While the band prepared for the concert, a gift was delivered, according to a witness at the enclave – a pair of boots for Bob Marley. Former Los Angeles cinematographer Lee Lew-Lee [his camera work can be seen in the Oscar-winning documentary The Panama Deception] was close friends with members of the Wailers, and he believes that Marley’s cancer can be traced to the boots: “He put his foot in and said, ‘Ow!’ A friend got in there… he said, ‘let’s [get] in the boot, and he pulled a length of copper wire out – it was embedded in the boot.”
Had the wire been treated chemically with a carcinogenic toxin? The appearance of Colby at Marley’s compound was certainly provocative. [And so was Colby’s subsequent part in the fall of another black cultural icon, O.J. Simpson, nearly 20 years later. At Simpson’s preliminary hearing in 1995, Colby – who resided next door to Nicole Simpson on Gretna Green Way in Brentwood, a mile from her residence on Bundy – and his wife both took the stand to testify for the prosecution that Nicole’s ex-husband had badgered and threatened her. Colby’s testimony was instrumental in the formal charge of murder filed against Simpson and the nationally televised fiasco known as the “Trial of the Century.”]
Seventeen years after the Hope Road assault, Don Taylor published a memoir, Marley and Me, in which he alleges that a “senior CIA agent” had been planted among the crew as part of the plan to “assassinate” Marley. It’s possible that this lapse in security allowed Colby entrance to the compound. It’s clear that the CIA wanted Marley out of the picture. After the assassination attempt, a rumor circulated that the CIA was going to finish Marley off. The source of the rumor was the agency itself. The Wailers had set out on a world tour, and CIA agents informed Marley that should he return to Jamaica before the election, he would be murdered.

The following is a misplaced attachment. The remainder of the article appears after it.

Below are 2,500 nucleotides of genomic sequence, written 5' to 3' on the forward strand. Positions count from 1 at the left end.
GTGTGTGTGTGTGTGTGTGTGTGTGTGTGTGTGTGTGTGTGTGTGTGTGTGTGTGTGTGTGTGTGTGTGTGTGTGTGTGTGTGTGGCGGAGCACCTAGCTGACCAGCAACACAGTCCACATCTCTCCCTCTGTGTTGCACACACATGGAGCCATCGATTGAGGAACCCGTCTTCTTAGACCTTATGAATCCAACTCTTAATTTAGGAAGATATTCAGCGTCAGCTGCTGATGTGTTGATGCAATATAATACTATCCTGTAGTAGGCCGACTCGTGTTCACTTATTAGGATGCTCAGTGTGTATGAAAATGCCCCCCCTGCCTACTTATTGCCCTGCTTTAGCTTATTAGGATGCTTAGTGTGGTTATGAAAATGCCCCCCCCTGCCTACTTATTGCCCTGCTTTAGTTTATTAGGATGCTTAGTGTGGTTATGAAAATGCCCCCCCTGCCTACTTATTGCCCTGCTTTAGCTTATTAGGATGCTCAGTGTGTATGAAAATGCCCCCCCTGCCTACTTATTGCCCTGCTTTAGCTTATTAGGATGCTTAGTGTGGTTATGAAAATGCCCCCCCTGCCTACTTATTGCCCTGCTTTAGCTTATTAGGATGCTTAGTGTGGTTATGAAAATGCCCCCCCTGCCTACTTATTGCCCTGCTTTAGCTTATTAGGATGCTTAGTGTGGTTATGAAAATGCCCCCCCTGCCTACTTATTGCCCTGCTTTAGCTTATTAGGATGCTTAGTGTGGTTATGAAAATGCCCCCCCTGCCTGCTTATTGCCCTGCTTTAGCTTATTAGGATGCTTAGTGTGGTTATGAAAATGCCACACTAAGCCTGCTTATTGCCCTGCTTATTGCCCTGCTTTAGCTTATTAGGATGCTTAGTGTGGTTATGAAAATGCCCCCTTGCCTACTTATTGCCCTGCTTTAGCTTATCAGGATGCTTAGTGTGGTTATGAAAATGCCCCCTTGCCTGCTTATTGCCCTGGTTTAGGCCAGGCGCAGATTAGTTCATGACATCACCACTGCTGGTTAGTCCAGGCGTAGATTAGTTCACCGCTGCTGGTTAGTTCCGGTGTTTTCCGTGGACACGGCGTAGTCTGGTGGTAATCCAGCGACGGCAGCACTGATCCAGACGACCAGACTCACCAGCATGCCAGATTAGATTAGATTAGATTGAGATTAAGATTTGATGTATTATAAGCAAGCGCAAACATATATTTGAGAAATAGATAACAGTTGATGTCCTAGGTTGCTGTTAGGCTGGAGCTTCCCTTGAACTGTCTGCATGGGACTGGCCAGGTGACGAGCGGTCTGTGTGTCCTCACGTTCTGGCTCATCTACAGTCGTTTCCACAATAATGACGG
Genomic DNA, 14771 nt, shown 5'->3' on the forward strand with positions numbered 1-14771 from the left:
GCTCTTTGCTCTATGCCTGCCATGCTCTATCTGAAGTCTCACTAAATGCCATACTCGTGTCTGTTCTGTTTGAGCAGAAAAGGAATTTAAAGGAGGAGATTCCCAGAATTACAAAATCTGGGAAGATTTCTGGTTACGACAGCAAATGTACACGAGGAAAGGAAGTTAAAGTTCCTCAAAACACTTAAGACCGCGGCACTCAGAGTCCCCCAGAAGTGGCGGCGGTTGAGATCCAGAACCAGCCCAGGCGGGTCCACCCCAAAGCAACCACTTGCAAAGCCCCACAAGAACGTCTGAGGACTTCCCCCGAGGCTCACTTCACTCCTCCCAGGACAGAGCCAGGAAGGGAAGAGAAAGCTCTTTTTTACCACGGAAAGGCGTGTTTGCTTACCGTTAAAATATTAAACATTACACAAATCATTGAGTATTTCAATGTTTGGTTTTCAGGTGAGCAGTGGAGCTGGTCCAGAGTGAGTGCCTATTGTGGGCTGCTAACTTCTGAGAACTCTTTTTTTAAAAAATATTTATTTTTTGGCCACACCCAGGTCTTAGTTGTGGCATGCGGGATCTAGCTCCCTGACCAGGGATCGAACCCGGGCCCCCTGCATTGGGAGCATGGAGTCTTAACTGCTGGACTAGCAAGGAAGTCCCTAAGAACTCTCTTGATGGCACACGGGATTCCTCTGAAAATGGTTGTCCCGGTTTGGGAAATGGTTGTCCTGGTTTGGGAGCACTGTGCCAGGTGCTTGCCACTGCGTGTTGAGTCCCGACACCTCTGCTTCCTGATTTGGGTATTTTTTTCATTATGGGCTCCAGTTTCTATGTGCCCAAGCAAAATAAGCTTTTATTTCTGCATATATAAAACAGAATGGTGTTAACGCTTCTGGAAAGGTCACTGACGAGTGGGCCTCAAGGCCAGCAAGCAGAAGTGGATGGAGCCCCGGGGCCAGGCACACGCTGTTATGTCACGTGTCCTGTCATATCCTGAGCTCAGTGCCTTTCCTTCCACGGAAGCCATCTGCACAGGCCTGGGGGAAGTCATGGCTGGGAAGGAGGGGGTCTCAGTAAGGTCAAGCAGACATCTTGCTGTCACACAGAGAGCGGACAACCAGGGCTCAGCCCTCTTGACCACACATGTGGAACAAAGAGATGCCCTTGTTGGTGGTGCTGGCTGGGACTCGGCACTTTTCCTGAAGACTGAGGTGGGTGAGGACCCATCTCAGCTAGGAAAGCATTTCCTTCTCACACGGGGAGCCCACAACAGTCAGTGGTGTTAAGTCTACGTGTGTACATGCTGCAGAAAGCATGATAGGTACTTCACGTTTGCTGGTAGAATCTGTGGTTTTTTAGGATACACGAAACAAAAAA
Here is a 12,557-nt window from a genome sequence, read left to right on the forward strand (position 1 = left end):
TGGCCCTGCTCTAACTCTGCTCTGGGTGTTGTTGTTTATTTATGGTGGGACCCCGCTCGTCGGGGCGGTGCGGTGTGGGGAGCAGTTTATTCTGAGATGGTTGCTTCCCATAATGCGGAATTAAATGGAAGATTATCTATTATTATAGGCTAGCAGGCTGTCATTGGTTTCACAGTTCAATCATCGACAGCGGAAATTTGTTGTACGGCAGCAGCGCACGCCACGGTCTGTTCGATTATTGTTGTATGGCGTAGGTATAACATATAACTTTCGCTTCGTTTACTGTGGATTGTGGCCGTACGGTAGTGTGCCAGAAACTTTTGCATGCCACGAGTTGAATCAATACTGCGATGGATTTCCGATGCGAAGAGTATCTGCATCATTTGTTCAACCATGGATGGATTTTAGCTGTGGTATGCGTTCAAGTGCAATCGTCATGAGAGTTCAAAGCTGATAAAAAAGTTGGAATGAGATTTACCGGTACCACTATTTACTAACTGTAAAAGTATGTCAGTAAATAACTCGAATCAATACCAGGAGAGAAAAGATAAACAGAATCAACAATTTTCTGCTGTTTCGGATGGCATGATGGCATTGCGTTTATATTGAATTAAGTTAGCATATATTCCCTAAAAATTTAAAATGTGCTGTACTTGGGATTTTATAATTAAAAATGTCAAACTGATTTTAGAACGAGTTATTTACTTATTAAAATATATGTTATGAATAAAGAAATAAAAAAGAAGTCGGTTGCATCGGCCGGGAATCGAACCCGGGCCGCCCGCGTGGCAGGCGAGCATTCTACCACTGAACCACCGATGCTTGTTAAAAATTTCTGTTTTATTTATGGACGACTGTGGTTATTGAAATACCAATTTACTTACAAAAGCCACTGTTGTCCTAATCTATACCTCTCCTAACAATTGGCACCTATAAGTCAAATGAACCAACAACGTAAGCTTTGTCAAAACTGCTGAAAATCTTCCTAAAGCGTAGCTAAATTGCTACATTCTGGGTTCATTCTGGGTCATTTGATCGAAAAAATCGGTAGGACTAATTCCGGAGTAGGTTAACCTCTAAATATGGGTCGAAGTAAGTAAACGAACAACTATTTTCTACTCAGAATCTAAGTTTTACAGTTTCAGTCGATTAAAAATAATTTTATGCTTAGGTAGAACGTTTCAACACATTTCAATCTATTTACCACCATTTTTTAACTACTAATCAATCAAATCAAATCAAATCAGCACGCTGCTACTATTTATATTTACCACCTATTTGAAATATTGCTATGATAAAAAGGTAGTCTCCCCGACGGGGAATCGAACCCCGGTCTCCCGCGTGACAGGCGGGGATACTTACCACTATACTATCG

Taylor and others close to Marley suspect that it was more than a threat. Lew-Lee recalls: “I didn’t think so at the time, but I’ve always had my suspicions because Marley later broke his toe playing soccer, and when the bone wouldn’t mend the doctors found that the toe had cancer. The cancer metastasized throughout his body, but [Marley] believed he could fight this thing.”
British researcher Michael Conally observes: “They certainly had reasons for wanting to. For one, Marley’s highly charged message music made him an important figure that the rest of the world was beginning to notice. It was an influence that was hard to ignore, least of all because everywhere you went you saw middle- and upper-class white people sprouting dreadlocks, smoking spliffs and adopting the Rastafarian lifestyle. This sort of thing didn’t sit well with traditionalists and authoritarian types.”